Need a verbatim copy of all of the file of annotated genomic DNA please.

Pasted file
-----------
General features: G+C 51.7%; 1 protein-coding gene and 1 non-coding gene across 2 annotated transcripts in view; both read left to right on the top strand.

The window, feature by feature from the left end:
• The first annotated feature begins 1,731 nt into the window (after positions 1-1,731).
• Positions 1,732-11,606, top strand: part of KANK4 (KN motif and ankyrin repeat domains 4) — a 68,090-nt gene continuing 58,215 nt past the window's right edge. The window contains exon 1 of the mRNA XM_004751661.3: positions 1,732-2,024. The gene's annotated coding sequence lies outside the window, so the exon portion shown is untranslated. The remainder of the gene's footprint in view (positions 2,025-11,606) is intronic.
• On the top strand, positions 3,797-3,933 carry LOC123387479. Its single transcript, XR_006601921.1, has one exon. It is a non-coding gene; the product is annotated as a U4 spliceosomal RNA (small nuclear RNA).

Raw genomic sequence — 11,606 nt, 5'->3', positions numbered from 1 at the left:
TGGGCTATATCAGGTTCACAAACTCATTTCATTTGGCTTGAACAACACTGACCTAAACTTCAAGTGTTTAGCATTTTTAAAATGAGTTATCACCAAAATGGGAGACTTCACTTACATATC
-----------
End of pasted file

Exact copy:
General features: G+C 51.7%; 1 protein-coding gene and 1 non-coding gene across 2 annotated transcripts in view; both read left to right on the top strand.

The window, feature by feature from the left end:
• The first annotated feature begins 1,731 nt into the window (after positions 1-1,731).
• Positions 1,732-11,606, top strand: part of KANK4 (KN motif and ankyrin repeat domains 4) — a 68,090-nt gene continuing 58,215 nt past the window's right edge. The window contains exon 1 of the mRNA XM_004751661.3: positions 1,732-2,024. The gene's annotated coding sequence lies outside the window, so the exon portion shown is untranslated. The remainder of the gene's footprint in view (positions 2,025-11,606) is intronic.
• On the top strand, positions 3,797-3,933 carry LOC123387479. Its single transcript, XR_006601921.1, has one exon. It is a non-coding gene; the product is annotated as a U4 spliceosomal RNA (small nuclear RNA).

Raw genomic sequence — 11,606 nt, 5'->3', positions numbered from 1 at the left:
TGGGCTATATCAGGTTCACAAACTCATTTCATTTGGCTTGAACAACACTGACCTAAACTTCAAGTGTTTAGCATTTTTAAAATGAGTTATCACCAAAATGGGAGACTTCACTTACATATC